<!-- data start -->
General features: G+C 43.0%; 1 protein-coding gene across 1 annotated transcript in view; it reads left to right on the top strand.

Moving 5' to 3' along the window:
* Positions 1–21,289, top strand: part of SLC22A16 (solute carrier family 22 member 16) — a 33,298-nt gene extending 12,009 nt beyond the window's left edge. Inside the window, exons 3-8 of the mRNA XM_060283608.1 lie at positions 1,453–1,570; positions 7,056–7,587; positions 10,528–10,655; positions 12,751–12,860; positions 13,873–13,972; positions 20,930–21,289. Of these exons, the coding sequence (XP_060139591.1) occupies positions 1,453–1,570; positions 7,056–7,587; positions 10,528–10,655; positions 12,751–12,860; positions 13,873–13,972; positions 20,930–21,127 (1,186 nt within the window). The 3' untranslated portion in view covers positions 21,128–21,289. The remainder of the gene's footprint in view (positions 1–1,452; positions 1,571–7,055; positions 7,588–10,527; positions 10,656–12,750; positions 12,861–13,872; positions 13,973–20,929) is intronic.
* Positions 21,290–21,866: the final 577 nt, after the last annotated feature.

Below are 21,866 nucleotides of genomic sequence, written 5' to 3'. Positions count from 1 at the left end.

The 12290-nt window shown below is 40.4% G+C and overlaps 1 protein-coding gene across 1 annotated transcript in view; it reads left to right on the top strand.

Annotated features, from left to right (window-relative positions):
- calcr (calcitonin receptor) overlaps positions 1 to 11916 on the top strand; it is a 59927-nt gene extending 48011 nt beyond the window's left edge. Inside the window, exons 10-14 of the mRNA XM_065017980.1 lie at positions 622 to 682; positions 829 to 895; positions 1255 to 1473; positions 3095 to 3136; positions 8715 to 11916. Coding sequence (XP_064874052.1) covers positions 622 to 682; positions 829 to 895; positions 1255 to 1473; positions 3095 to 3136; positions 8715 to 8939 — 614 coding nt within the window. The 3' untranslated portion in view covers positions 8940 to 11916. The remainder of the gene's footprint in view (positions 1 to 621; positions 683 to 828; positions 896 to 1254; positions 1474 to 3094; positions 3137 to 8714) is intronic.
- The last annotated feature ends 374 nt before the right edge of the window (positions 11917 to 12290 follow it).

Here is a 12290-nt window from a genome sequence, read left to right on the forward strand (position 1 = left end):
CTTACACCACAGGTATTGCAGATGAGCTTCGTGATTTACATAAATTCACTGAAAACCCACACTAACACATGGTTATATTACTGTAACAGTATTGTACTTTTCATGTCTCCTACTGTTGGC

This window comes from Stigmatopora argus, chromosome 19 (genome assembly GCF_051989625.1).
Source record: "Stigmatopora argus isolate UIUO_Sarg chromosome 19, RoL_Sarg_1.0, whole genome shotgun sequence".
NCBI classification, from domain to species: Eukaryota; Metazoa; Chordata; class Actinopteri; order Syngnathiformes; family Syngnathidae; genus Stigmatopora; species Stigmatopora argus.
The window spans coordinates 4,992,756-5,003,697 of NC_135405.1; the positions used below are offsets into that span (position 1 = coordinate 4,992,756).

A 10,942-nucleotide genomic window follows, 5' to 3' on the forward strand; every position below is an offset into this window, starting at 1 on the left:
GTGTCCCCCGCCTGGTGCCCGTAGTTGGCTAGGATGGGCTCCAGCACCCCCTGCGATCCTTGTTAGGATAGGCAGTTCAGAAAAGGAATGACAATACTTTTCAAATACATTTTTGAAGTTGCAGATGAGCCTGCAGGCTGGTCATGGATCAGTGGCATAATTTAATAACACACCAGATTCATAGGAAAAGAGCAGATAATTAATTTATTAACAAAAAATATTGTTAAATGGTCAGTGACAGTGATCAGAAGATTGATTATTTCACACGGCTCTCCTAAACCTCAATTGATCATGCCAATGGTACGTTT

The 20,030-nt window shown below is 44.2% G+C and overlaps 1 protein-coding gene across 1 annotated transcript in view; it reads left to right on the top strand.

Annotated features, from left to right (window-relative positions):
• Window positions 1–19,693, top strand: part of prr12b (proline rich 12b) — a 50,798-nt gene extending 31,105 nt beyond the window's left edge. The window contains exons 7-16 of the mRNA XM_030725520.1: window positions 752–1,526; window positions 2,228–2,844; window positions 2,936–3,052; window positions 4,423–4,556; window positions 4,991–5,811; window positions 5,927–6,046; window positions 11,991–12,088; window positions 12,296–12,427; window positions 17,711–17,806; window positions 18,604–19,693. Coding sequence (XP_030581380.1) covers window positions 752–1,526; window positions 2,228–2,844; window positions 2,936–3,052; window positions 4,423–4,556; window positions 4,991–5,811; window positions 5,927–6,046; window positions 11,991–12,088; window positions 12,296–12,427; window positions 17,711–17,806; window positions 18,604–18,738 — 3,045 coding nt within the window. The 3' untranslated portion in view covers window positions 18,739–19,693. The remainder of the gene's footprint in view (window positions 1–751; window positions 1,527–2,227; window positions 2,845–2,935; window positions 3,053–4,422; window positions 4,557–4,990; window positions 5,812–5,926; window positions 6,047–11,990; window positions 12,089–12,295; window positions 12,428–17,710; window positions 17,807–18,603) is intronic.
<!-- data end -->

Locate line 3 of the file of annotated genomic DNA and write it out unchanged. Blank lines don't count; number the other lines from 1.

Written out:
* Positions 1–21,289, top strand: part of SLC22A16 (solute carrier family 22 member 16) — a 33,298-nt gene extending 12,009 nt beyond the window's left edge. Inside the window, exons 3-8 of the mRNA XM_060283608.1 lie at positions 1,453–1,570; positions 7,056–7,587; positions 10,528–10,655; positions 12,751–12,860; positions 13,873–13,972; positions 20,930–21,289. Of these exons, the coding sequence (XP_060139591.1) occupies positions 1,453–1,570; positions 7,056–7,587; positions 10,528–10,655; positions 12,751–12,860; positions 13,873–13,972; positions 20,930–21,127 (1,186 nt within the window). The 3' untranslated portion in view covers positions 21,128–21,289. The remainder of the gene's footprint in view (positions 1–1,452; positions 1,571–7,055; positions 7,588–10,527; positions 10,656–12,750; positions 12,861–13,872; positions 13,973–20,929) is intronic.